• alhupartu
    March 8, 2015

    I loved you post. Thank you for sharing your “hair” journey. You look great with natural hair, it is beautiful.

  • thebritishberliner
    February 24, 2015

    Wonderful post. Work it sister!

  • kp3reloaded
    February 17, 2015

    Your hair is gorgeous! Yes, natural hair seems to be the norm for black women these days, and I love it! Everyone should go natural! #BLMGirl

    Kasi | http://www.thejmichaelproject.com/kasiperkins

    • The Girl Next Door is Black
      February 18, 2015

      Thank you so much, I appreciate the compliment! I agree, it’s wonderful to see this continued evolution in black hair.

  • thepretty maven (PMS)
    February 10, 2015

    Great blog and post! I also started the transition a year and a half ago. July will mark 2 years! I loved my last natural hairstyle, but put it back in protective style for the winter. I can’t wait to debut my new hair when the warmer weather comes around! I also get so many comments about may hair in the workplace and its tiring but I just didn’t want the chemicals in my hair/scalp anymore! Thanks for sharing your journey!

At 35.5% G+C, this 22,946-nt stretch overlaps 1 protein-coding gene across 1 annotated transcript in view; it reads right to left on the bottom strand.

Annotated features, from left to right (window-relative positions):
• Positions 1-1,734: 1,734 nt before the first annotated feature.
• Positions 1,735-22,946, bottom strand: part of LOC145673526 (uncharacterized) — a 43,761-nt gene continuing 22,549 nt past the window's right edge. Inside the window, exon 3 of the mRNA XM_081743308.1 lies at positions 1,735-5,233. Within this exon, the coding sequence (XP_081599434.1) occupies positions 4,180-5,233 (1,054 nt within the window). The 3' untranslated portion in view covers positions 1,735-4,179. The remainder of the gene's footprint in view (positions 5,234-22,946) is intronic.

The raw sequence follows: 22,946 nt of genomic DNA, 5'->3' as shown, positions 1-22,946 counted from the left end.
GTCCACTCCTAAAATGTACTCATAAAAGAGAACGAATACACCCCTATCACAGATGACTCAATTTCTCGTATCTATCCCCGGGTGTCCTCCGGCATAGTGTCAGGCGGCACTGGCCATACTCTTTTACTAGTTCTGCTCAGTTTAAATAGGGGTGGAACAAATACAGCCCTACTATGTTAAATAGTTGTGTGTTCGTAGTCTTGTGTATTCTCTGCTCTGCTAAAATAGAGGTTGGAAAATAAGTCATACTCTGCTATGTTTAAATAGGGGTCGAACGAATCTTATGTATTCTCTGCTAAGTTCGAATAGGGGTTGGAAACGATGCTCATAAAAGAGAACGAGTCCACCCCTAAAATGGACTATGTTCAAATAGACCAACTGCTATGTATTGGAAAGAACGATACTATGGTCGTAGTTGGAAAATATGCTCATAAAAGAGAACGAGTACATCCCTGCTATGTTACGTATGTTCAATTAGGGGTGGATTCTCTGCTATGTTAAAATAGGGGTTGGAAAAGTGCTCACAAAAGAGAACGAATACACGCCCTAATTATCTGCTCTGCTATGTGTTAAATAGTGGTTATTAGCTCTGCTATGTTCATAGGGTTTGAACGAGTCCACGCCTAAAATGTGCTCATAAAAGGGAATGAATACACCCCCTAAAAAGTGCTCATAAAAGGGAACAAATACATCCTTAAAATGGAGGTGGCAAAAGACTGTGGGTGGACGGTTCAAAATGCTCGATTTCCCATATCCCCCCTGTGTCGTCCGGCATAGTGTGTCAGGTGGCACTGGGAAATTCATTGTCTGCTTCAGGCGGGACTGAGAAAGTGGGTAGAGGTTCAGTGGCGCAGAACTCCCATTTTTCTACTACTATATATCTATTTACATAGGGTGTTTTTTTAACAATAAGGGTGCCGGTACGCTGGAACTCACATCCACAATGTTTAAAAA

• The Girl Next Door is Black
      February 17, 2015

      Thank you! Yeah, workplace comments about your hairstyle can be so tiresome. Everybody seems to have something to say. Congrats on making the transition!

  • Jarret Ruminski
    February 1, 2015

    Great post, Keisha. My Mom is a stylist so I’ve always been aware of just how closely linked are identity and hair-styles. Plus, as you note, hair is intimately connected to the identity of the Black American experience. I remember during my doctoral exam readings coming across some great scholarship that traces the symbolism of “nappy” hair all the way back to the colonial period. It was one of the earliest racial markers between blacks and whites, and, as you observed, it’s still very much an issue when it comes to fashioning identity in “post-racial” America.

    • The Girl Next Door is Black
      February 5, 2015

      I always enjoy your take on these topics, Jarret. When I was writing this post, I struggled with how much of the historic roots to include in this post. I decided to focus on my personal journey and the societal influences, otherwise this might end up a dissertation! It’s such a complicated subject for black women (and black men).

  • fruitaliniyogi
    January 31, 2015

    BTW I found you on SITS Sharefest!

  • fruitaliniyogi
    January 31, 2015

    Your hair looks great and most importantly YOU love it! I love what you said about the transitioning period including all the time it takes to unlearn the negative thoughts about our natural beauty! I have a lot of family members and friends who’ve tried to go natural but are missing that most important factor. Thanks for articulating that and sharing your journey!

    • The Girl Next Door is Black
      February 1, 2015